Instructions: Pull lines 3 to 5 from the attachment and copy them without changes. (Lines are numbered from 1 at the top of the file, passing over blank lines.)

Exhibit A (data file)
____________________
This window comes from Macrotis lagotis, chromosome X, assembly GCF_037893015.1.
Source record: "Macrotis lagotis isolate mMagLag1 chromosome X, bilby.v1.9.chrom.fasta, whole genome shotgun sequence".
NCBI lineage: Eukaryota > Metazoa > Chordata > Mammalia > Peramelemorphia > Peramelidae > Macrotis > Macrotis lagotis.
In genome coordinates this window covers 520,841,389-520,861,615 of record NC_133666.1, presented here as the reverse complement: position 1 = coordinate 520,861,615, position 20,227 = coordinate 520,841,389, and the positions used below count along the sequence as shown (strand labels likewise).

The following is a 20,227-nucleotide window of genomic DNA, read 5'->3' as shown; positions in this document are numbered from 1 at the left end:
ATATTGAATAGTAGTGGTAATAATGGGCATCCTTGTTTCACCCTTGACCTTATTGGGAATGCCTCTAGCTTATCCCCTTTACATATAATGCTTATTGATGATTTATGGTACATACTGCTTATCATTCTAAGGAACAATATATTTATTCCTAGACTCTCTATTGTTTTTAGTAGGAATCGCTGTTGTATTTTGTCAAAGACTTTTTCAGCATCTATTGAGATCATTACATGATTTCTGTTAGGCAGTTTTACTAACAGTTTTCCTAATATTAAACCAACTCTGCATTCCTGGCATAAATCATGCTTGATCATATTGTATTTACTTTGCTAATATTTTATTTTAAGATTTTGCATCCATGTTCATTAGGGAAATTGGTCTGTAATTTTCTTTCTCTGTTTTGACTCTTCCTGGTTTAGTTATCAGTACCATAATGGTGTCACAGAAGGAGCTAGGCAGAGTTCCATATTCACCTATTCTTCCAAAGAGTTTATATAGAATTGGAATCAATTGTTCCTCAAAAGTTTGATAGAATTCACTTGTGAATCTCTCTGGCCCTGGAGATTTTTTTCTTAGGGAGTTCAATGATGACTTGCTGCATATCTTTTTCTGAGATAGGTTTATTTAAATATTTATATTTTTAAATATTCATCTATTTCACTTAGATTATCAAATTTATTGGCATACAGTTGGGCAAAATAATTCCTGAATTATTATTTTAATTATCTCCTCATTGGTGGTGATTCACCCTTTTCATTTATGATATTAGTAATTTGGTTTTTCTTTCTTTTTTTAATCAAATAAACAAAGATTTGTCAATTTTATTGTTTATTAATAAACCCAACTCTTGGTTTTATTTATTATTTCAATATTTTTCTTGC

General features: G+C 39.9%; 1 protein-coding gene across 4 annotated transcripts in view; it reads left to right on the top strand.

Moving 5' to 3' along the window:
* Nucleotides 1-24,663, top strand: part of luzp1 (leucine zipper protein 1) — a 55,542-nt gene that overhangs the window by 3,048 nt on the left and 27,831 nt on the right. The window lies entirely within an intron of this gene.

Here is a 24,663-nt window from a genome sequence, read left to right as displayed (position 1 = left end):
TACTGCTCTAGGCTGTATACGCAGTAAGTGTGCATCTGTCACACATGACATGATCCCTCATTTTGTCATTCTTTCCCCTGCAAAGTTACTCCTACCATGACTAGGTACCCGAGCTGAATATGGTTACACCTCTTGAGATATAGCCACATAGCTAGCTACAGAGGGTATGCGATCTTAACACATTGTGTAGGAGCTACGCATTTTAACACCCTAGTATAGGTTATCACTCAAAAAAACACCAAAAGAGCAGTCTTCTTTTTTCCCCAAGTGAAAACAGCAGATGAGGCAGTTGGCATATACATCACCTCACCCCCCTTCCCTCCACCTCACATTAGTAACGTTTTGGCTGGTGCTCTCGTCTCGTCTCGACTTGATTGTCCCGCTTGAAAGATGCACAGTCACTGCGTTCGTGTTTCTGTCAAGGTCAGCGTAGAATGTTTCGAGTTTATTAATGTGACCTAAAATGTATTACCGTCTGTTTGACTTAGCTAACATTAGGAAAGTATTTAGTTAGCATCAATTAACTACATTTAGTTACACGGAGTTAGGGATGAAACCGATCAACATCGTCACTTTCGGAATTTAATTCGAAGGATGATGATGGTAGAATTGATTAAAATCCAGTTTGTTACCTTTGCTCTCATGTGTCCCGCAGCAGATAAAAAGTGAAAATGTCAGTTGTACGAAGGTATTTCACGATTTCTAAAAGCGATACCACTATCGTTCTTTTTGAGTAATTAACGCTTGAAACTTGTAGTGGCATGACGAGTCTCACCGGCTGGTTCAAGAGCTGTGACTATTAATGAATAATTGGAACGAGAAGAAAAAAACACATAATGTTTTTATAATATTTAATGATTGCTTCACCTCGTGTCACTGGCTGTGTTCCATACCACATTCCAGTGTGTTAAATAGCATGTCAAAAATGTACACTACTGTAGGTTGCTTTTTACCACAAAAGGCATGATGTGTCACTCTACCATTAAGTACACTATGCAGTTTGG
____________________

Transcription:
NCBI lineage: Eukaryota > Metazoa > Chordata > Mammalia > Peramelemorphia > Peramelidae > Macrotis > Macrotis lagotis.
In genome coordinates this window covers 520,841,389-520,861,615 of record NC_133666.1, presented here as the reverse complement: position 1 = coordinate 520,861,615, position 20,227 = coordinate 520,841,389, and the positions used below count along the sequence as shown (strand labels likewise).

The following is a 20,227-nucleotide window of genomic DNA, read 5'->3' as shown; positions in this document are numbered from 1 at the left end: